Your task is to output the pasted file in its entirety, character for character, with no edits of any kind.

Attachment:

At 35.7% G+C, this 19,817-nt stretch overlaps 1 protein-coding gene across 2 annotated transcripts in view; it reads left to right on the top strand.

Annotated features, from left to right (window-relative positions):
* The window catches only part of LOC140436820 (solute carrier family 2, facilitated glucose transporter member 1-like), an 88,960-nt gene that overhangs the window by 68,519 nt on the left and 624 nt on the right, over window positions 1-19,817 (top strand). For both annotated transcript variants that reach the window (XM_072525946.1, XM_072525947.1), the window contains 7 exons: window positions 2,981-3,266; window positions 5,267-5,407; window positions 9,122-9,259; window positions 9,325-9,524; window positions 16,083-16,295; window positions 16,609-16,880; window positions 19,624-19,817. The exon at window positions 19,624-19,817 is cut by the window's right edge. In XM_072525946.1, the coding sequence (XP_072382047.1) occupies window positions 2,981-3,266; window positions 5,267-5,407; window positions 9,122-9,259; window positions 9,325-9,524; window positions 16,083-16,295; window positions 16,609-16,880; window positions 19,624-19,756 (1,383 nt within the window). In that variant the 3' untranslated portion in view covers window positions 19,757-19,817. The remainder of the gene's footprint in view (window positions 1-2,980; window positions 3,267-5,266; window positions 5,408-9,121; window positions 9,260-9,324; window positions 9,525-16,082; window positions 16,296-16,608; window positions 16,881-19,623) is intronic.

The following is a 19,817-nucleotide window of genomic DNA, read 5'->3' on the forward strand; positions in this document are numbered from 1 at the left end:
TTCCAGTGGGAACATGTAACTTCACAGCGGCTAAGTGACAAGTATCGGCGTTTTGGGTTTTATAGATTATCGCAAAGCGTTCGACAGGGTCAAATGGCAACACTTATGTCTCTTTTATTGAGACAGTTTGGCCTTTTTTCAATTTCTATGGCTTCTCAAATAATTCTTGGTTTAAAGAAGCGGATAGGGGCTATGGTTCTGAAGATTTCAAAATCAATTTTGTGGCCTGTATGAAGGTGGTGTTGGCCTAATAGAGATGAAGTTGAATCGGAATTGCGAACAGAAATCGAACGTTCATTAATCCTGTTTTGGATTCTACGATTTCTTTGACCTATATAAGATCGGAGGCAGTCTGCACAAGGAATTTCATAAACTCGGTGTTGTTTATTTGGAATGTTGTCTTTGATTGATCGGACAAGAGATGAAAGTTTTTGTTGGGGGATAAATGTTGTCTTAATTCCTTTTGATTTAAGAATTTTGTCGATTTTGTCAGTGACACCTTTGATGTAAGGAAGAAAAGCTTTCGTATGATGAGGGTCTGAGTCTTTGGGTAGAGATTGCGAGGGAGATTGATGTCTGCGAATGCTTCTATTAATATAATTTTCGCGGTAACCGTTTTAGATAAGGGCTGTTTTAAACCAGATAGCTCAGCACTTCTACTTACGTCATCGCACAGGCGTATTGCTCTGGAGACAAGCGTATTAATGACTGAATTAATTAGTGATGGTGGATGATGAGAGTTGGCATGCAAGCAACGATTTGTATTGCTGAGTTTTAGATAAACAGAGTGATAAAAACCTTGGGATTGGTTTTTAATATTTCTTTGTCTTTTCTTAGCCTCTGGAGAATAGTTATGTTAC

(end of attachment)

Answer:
At 35.7% G+C, this 19,817-nt stretch overlaps 1 protein-coding gene across 2 annotated transcripts in view; it reads left to right on the top strand.

Annotated features, from left to right (window-relative positions):
* The window catches only part of LOC140436820 (solute carrier family 2, facilitated glucose transporter member 1-like), an 88,960-nt gene that overhangs the window by 68,519 nt on the left and 624 nt on the right, over window positions 1-19,817 (top strand). For both annotated transcript variants that reach the window (XM_072525946.1, XM_072525947.1), the window contains 7 exons: window positions 2,981-3,266; window positions 5,267-5,407; window positions 9,122-9,259; window positions 9,325-9,524; window positions 16,083-16,295; window positions 16,609-16,880; window positions 19,624-19,817. The exon at window positions 19,624-19,817 is cut by the window's right edge. In XM_072525946.1, the coding sequence (XP_072382047.1) occupies window positions 2,981-3,266; window positions 5,267-5,407; window positions 9,122-9,259; window positions 9,325-9,524; window positions 16,083-16,295; window positions 16,609-16,880; window positions 19,624-19,756 (1,383 nt within the window). In that variant the 3' untranslated portion in view covers window positions 19,757-19,817. The remainder of the gene's footprint in view (window positions 1-2,980; window positions 3,267-5,266; window positions 5,408-9,121; window positions 9,260-9,324; window positions 9,525-16,082; window positions 16,296-16,608; window positions 16,881-19,623) is intronic.

The following is a 19,817-nucleotide window of genomic DNA, read 5'->3' on the forward strand; positions in this document are numbered from 1 at the left end:
TTCCAGTGGGAACATGTAACTTCACAGCGGCTAAGTGACAAGTATCGGCGTTTTGGGTTTTATAGATTATCGCAAAGCGTTCGACAGGGTCAAATGGCAACACTTATGTCTCTTTTATTGAGACAGTTTGGCCTTTTTTCAATTTCTATGGCTTCTCAAATAATTCTTGGTTTAAAGAAGCGGATAGGGGCTATGGTTCTGAAGATTTCAAAATCAATTTTGTGGCCTGTATGAAGGTGGTGTTGGCCTAATAGAGATGAAGTTGAATCGGAATTGCGAACAGAAATCGAACGTTCATTAATCCTGTTTTGGATTCTACGATTTCTTTGACCTATATAAGATCGGAGGCAGTCTGCACAAGGAATTTCATAAACTCGGTGTTGTTTATTTGGAATGTTGTCTTTGATTGATCGGACAAGAGATGAAAGTTTTTGTTGGGGGATAAATGTTGTCTTAATTCCTTTTGATTTAAGAATTTTGTCGATTTTGTCAGTGACACCTTTGATGTAAGGAAGAAAAGCTTTCGTATGATGAGGGTCTGAGTCTTTGGGTAGAGATTGCGAGGGAGATTGATGTCTGCGAATGCTTCTATTAATATAATTTTCGCGGTAACCGTTTTAGATAAGGGCTGTTTTAAACCAGATAGCTCAGCACTTCTACTTACGTCATCGCACAGGCGTATTGCTCTGGAGACAAGCGTATTAATGACTGAATTAATTAGTGATGGTGGATGATGAGAGTTGGCATGCAAGCAACGATTTGTATTGCTGAGTTTTAGATAAACAGAGTGATAAAAACCTTGGGATTGGTTTTTAATATTTCTTTGTCTTTTCTTAGCCTCTGGAGAATAGTTATGTTAC